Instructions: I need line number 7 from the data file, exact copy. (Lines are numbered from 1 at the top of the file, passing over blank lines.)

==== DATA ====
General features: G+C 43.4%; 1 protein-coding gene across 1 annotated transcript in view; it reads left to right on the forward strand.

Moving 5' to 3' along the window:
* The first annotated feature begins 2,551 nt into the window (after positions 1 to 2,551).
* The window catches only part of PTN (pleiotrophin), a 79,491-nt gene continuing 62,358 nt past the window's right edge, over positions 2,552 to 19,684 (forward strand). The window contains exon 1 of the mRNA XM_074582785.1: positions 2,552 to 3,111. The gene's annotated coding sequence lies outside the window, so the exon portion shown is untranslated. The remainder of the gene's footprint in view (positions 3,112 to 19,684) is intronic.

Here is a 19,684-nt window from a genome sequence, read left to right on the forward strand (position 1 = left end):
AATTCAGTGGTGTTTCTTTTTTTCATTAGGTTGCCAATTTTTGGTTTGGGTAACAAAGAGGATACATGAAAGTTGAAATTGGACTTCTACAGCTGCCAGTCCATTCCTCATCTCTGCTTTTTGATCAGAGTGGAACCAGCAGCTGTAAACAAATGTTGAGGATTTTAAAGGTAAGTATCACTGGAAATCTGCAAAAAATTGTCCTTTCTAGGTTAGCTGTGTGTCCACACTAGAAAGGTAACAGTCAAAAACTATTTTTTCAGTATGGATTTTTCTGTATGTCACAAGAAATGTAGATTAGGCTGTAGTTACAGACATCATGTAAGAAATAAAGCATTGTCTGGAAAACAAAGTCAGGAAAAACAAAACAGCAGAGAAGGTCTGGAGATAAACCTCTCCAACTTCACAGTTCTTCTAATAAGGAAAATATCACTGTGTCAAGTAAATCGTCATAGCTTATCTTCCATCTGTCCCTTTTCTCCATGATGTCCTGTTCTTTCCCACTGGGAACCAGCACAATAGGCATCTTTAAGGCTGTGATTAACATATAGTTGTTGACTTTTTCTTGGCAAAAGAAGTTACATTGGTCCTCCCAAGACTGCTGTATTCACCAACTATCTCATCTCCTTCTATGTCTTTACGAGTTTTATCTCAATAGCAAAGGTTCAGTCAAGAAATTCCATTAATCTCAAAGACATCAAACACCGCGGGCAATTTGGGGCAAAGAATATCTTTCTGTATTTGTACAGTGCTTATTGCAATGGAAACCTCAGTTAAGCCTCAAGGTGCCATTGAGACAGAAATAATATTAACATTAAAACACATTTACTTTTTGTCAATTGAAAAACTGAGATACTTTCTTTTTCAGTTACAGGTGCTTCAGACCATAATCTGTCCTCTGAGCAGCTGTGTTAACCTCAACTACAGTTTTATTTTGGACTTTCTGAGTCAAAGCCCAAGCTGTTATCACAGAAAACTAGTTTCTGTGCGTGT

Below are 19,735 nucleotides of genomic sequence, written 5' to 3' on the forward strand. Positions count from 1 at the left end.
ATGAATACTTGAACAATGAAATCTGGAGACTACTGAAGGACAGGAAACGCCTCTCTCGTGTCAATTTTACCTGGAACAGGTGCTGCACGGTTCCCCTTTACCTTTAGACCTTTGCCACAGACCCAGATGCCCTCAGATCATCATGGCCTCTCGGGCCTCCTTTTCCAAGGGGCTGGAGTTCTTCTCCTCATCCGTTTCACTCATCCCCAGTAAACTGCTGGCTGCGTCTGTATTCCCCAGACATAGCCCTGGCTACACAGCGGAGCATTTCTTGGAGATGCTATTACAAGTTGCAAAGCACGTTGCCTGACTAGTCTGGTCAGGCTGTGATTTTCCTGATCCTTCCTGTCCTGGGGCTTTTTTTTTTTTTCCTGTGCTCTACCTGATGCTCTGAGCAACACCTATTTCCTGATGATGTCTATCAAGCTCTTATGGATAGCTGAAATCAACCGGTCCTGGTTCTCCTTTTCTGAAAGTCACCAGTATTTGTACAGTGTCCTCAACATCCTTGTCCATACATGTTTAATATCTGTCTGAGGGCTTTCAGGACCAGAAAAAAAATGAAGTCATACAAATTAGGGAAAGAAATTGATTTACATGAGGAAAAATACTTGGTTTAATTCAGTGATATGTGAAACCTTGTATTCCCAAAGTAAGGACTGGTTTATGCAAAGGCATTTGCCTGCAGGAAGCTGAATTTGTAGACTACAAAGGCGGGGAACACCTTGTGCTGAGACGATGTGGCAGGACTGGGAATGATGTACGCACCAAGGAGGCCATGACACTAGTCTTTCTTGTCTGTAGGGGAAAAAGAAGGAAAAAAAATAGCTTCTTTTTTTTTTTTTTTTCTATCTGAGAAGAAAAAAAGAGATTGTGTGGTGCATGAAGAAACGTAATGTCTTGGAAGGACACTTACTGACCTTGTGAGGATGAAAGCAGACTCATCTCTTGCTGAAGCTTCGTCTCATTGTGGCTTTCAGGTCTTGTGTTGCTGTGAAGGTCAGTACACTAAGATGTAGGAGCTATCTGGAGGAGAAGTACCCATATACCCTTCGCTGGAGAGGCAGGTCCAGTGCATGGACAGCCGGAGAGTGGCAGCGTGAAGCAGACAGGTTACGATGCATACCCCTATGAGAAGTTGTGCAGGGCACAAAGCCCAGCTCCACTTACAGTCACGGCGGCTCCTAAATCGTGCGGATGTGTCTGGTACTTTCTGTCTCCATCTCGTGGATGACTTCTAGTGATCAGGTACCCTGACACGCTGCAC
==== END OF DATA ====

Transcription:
Below are 19,735 nucleotides of genomic sequence, written 5' to 3' on the forward strand. Positions count from 1 at the left end.